Most agree with neural research that illustrates how learning revs up with interaction and involvement. But fewer seem sure about how to create a syllabus for high school or higher education classes without lectures. Vermont Medical School is one of few who abandoned lectures in favor of engaging students. How… Read more »
Will you see problems pushing against the door jams on your first day back to school? Or do you see possibilities written across backdrop screens of every learner’s mind? You’d have to have the brain of a coconut husk to run from or deliberately block life-changing wonders in your day,… Read more »
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Without regular reflection and renewed directions, common traps in most organizations we work within become sinkhole killers of novelty. How so? …
5 Common Traps that Sink Innovation
Discover a new song together! Mindguide to teach and learn from one another
Behind every problem there is a new possibility for change and a finer future. Take Yahoo. Their latest admission that profits tanked – open the door for whole brain solutions that win.
Tout a mentor’s role, while novice talents are mostly ignored and you’ll foster tired traditions that prevent new advances where you work.
If your organization supports mentoring, you’d be interested to know it can literally defeat advantages you hoped for, such as community building or new advances people run with.
Change often feels anything but easy …
Ever ask with that popular poster, How can you fly with eagles when you work with a bunch of turkeys?
It feels as if your brain is hard-wired more for chipping away at endless daily routines that tank your talents. You suit up to lead lofty adventures, yet too often ruts keep you pecking away like turkeys, day after day. Do you ever wonder why you slide back so easily into doing the same boring things that spin your wheels but go nowhere? It may seem reasonable once or twice. But over and over again?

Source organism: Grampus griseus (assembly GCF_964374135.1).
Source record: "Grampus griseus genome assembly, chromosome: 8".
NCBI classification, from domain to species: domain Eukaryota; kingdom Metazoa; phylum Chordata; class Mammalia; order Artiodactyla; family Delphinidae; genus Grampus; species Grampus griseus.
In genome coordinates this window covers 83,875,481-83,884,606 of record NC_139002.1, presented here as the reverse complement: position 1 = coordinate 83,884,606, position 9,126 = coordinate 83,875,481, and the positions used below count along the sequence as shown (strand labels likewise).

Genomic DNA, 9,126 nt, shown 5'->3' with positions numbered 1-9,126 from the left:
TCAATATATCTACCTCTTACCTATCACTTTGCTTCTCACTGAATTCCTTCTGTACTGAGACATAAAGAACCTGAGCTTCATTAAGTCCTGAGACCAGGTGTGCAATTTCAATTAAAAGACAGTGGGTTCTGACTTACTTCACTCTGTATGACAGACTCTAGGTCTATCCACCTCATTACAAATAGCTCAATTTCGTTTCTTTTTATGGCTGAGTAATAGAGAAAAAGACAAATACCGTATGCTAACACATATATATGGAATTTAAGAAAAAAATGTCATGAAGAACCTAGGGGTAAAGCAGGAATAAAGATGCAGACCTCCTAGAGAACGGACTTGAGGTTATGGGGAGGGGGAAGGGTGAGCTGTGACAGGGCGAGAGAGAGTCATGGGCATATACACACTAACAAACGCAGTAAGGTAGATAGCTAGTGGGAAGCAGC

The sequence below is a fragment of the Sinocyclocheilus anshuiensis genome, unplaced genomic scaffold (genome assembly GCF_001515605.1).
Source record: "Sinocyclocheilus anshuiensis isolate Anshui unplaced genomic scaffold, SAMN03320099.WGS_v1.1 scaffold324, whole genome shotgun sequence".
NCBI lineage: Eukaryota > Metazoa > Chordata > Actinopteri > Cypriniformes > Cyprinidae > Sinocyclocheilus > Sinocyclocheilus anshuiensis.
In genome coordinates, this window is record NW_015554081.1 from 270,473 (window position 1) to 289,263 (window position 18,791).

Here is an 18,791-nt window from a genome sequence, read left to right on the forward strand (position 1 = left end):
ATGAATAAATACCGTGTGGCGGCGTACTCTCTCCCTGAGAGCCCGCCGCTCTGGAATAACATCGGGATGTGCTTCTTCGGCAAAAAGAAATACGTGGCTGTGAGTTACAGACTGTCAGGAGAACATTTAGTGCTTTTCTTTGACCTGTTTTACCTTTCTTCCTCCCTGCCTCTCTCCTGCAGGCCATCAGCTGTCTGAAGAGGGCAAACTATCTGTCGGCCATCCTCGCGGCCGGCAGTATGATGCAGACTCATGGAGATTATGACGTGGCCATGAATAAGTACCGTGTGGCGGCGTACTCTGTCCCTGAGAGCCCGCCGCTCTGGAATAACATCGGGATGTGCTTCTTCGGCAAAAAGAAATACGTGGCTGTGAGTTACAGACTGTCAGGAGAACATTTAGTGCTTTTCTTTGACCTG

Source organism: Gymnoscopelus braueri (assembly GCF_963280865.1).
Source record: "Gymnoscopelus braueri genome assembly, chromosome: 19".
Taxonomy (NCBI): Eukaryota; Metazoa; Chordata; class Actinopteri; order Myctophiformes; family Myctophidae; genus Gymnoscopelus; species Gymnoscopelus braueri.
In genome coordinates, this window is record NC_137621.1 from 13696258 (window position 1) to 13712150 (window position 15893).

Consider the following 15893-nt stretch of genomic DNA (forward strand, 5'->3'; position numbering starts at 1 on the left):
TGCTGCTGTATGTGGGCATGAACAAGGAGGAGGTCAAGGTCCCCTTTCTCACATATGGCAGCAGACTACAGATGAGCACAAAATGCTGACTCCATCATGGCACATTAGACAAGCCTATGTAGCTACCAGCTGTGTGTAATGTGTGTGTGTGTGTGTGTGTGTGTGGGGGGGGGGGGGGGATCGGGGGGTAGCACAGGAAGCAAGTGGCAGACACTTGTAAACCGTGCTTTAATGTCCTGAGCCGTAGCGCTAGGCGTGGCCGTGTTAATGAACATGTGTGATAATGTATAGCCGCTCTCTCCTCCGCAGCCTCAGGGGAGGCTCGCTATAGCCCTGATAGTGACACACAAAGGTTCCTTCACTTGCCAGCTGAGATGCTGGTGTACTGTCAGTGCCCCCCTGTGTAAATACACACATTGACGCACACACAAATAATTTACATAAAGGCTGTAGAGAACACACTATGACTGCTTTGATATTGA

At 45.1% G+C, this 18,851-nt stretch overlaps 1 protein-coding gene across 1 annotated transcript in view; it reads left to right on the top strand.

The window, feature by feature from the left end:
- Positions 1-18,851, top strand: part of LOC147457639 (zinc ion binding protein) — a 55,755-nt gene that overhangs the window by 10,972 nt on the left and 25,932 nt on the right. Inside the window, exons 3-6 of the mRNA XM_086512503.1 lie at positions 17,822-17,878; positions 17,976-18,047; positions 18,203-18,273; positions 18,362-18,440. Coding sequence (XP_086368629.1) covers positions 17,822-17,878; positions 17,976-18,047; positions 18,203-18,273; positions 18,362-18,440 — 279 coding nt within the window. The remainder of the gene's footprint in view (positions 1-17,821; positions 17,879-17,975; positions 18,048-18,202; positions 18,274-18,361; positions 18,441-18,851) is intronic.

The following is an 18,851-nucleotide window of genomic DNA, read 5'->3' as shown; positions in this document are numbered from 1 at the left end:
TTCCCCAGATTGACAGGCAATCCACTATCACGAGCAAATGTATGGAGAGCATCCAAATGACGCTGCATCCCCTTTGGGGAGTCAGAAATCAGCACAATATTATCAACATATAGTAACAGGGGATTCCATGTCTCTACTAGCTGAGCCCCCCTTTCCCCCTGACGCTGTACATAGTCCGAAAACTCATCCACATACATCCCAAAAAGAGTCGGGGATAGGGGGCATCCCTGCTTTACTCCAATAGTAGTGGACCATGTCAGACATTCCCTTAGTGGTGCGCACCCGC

Some people blame their supervisors, others say lack of funds keeps them down in the dust.
Are you aware though, that blame robs creative oomph, drowns change and leaves you stuck in ruts? Fault finding blocks focus from seeing those game-changing horizons that complainers only crave.
It doesn’t have to be that way, and your success often depends on how you handle detractors. When Gordon, a British Columbia School Superintendent, tried to involve parents in the daily interactions of his large district, several secondary school faculty threatened to quit.
Cynicism trumped his changes at every step …
Protesters insisted that when outsiders (namely parents) try to control their classrooms, they can no longer teach effectively and test scores suffer. Critics countered even small suggestions to include parents, with anxious retorts that parents know nothing about secondary school content, yet act as if they’re in charge.
For months Gordon tried to win over detractors, while a vocal few spread cynicism across schools averting any progress toward collaboration. Nothing worked and gloom spread across change suggestions like the aftermath of nuclear fallout spreads across a once-vibrant village.
Allies opened spigots of hope …
Then Gordon called a meeting with four highly-respected teachers.
After a few hours of brainstorming they’d integrated four disciplines under one umbrella topic – LIGHT. Each of the four classes met learning standards and yet lessons also included student-led topics that teens enjoy.
Enthusiasm carried that first meeting into shared pizza and late night noodling ….
Are you relying on people moving into new waters, wwithout oars to move? For instance, people in toxic workplaces may need help to interface with innovation.
Infighting results in shutdowns or shotguns that eliminate the innovation many value and still crave.
One newly introduced skill -mindguiding – draws from right and left brains to convert infights into inventions. How so?
In today’s New York Times, Steve Lohr crowned Steve Jobs as Master of Design.
Countless writers and commenters agree to Job’s genius that changed our world with technology.
Lohr’s post points to Job’s growth from mentor in his earlier years – who …
… was notoriously hands-on, meddling with details and berating colleagues.
Yet later, Lohr reflects, at Job’s second stint at Apple he differed, in that he
… relied more on others, listening more and trusting members of his design and business teams.
Mentoring in today’s corporate culture looks a lot like hands-on meddling – that tends to replicate past possibilities and miss genius gateways forward. Have you seen it?